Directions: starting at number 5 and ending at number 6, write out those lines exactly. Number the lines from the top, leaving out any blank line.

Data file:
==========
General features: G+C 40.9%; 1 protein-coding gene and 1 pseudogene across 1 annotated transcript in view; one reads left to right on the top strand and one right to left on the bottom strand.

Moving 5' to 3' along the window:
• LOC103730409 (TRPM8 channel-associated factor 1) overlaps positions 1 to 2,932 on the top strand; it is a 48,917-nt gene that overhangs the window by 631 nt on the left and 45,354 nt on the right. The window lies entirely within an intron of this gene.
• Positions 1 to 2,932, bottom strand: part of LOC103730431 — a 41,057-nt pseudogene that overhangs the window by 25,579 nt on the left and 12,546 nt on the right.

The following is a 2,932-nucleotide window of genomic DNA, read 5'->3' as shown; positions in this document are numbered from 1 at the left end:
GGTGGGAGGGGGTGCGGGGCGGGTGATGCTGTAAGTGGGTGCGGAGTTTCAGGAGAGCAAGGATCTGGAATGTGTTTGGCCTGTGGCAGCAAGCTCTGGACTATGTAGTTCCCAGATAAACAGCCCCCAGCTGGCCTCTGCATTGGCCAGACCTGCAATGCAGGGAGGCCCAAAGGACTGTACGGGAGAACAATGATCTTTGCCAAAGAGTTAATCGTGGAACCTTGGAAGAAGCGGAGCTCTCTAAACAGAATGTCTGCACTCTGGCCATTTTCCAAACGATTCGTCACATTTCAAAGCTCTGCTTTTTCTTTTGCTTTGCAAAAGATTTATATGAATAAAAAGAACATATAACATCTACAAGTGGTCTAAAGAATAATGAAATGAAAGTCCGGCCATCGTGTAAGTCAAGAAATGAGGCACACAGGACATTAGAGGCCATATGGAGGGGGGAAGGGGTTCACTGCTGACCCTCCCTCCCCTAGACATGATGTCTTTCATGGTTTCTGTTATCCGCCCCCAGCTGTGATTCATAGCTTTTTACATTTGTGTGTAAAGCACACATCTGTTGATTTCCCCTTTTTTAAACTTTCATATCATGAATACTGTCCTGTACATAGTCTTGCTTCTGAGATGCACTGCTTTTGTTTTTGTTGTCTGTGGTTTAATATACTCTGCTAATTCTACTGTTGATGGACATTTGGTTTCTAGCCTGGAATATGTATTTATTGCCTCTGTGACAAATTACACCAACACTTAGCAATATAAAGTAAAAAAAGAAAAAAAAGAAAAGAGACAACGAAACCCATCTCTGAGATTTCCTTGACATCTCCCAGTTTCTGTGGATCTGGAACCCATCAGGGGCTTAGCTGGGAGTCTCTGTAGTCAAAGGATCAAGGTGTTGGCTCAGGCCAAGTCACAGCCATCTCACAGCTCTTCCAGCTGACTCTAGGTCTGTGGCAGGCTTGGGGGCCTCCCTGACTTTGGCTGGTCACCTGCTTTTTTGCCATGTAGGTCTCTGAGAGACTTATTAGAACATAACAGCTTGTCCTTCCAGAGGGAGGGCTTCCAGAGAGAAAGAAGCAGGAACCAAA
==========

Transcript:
The following is a 2,932-nucleotide window of genomic DNA, read 5'->3' as shown; positions in this document are numbered from 1 at the left end:
GGTGGGAGGGGGTGCGGGGCGGGTGATGCTGTAAGTGGGTGCGGAGTTTCAGGAGAGCAAGGATCTGGAATGTGTTTGGCCTGTGGCAGCAAGCTCTGGACTATGTAGTTCCCAGATAAACAGCCCCCAGCTGGCCTCTGCATTGGCCAGACCTGCAATGCAGGGAGGCCCAAAGGACTGTACGGGAGAACAATGATCTTTGCCAAAGAGTTAATCGTGGAACCTTGGAAGAAGCGGAGCTCTCTAAACAGAATGTCTGCACTCTGGCCATTTTCCAAACGATTCGTCACATTTCAAAGCTCTGCTTTTTCTTTTGCTTTGCAAAAGATTTATATGAATAAAAAGAACATATAACATCTACAAGTGGTCTAAAGAATAATGAAATGAAAGTCCGGCCATCGTGTAAGTCAAGAAATGAGGCACACAGGACATTAGAGGCCATATGGAGGGGGGAAGGGGTTCACTGCTGACCCTCCCTCCCCTAGACATGATGTCTTTCATGGTTTCTGTTATCCGCCCCCAGCTGTGATTCATAGCTTTTTACATTTGTGTGTAAAGCACACATCTGTTGATTTCCCCTTTTTTAAACTTTCATATCATGAATACTGTCCTGTACATAGTCTTGCTTCTGAGATGCACTGCTTTTGTTTTTGTTGTCTGTGGTTTAATATACTCTGCTAATTCTACTGTTGATGGACATTTGGTTTCTAGCCTGGAATATGTATTTATTGCCTCTGTGACAAATTACACCAACACTTAGCAATATAAAGTAAAAAAAGAAAAAAAAGAAAAGAGACAACGAAACCCATCTCTGAGATTTCCTTGACATCTCCCAGTTTCTGTGGATCTGGAACCCATCAGGGGCTTAGCTGGGAGTCTCTGTAGTCAAAGGATCAAGGTGTTGGCTCAGGCCAAGTCACAGCCATCTCACAGCTCTTCCAGCTGACTCTAGGTCTGTGGCAGGCTTGGGGGCCTCCCTGACTTTGGCTGGTCACCTGCTTTTTTGCCATGTAGGTCTCTGAGAGACTTATTAGAACATAACAGCTTGTCCTTCCAGAGGGAGGGCTTCCAGAGAGAAAGAAGCAGGAACCAAA